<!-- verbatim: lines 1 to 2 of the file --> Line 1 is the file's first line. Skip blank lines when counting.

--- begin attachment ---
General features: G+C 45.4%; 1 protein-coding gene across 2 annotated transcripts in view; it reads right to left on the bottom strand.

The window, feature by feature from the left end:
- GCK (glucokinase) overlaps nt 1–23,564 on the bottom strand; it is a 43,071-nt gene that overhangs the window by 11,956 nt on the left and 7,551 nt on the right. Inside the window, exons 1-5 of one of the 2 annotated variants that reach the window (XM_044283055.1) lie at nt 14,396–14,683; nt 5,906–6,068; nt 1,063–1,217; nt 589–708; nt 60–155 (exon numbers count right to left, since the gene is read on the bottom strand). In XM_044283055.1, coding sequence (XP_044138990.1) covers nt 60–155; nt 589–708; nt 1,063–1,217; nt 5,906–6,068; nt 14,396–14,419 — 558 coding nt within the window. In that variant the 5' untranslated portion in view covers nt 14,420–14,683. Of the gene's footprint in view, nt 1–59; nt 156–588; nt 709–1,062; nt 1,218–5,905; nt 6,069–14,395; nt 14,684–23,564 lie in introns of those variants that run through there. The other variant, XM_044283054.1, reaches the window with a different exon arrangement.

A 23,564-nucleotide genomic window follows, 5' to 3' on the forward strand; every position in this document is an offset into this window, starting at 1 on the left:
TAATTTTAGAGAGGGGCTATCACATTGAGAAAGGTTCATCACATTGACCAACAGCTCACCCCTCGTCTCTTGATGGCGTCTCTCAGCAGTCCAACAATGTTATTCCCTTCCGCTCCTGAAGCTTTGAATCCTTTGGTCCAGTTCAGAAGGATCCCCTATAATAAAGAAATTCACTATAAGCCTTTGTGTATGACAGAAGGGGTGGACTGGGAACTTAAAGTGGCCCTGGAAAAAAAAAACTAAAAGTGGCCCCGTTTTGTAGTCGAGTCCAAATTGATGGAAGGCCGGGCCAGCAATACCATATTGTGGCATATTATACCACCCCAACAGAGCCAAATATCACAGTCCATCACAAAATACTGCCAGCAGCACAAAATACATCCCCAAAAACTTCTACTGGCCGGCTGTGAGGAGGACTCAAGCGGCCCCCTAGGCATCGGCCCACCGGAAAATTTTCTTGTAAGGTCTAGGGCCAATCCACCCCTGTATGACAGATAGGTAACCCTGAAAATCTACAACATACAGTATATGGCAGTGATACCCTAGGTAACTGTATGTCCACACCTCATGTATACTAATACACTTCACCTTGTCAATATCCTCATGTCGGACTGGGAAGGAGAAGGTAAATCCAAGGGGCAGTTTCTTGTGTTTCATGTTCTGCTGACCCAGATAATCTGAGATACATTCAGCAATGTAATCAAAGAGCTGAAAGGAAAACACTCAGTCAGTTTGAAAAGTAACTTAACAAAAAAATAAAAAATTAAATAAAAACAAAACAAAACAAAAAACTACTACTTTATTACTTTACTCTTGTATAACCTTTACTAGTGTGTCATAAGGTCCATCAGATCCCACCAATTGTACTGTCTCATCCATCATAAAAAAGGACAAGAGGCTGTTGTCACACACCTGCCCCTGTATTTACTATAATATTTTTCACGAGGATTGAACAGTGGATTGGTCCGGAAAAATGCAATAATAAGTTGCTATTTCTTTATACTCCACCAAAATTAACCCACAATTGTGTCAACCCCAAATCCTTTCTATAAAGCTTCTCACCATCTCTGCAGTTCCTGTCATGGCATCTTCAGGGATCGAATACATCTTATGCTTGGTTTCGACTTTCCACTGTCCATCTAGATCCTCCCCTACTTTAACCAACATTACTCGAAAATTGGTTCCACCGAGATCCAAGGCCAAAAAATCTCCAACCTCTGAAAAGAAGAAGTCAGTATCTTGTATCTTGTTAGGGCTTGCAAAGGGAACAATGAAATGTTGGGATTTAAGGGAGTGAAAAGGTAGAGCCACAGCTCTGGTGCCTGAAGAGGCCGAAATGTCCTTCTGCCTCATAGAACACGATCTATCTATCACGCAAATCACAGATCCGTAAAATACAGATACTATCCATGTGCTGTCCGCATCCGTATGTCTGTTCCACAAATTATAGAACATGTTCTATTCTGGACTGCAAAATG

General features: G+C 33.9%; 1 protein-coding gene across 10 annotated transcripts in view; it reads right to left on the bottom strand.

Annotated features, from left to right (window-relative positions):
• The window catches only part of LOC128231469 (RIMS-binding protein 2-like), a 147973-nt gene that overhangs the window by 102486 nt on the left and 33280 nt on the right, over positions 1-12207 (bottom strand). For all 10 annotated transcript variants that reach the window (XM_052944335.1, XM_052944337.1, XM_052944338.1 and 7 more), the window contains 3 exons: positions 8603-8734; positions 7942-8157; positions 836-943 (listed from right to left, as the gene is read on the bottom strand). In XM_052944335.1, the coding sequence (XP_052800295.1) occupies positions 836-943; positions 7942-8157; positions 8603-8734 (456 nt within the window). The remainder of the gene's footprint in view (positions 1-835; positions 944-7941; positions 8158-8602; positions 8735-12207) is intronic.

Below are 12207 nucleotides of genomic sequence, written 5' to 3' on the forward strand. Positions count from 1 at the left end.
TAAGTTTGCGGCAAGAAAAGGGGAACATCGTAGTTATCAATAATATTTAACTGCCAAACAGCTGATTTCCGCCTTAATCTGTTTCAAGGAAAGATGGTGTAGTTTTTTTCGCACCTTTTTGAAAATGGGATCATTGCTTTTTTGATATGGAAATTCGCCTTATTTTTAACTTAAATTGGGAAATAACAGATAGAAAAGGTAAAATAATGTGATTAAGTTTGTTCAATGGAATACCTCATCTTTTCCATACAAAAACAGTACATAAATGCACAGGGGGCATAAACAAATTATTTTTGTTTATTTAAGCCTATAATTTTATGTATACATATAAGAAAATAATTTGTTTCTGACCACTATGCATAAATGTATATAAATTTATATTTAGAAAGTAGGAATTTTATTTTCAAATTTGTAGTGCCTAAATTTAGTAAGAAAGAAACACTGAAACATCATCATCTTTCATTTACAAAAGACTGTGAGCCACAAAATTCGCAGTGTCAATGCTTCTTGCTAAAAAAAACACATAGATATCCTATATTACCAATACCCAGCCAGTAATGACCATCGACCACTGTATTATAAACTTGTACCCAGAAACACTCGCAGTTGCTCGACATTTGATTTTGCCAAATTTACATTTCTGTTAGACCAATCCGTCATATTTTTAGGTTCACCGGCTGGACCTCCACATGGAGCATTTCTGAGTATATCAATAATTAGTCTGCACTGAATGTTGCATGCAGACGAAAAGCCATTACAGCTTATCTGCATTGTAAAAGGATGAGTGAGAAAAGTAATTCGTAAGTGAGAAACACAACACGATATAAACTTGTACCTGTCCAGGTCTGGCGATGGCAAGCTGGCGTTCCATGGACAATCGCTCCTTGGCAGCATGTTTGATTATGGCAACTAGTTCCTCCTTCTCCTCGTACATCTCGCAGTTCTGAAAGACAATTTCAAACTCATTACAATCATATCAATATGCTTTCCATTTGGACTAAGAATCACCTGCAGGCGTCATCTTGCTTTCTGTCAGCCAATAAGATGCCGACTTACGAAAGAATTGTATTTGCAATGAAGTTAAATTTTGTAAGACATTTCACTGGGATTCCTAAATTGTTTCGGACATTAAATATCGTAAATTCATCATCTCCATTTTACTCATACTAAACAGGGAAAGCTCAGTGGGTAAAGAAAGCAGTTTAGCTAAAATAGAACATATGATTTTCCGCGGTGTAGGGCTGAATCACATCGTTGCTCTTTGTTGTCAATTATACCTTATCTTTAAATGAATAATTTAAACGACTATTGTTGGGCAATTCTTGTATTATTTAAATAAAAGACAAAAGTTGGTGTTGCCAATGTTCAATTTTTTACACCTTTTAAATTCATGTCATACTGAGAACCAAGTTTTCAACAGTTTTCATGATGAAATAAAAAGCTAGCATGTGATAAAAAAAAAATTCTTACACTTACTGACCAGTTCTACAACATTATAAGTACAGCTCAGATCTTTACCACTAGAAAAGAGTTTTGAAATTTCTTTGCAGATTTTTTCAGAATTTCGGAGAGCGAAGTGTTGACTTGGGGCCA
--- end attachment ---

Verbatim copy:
General features: G+C 45.4%; 1 protein-coding gene across 2 annotated transcripts in view; it reads right to left on the bottom strand.

The window, feature by feature from the left end: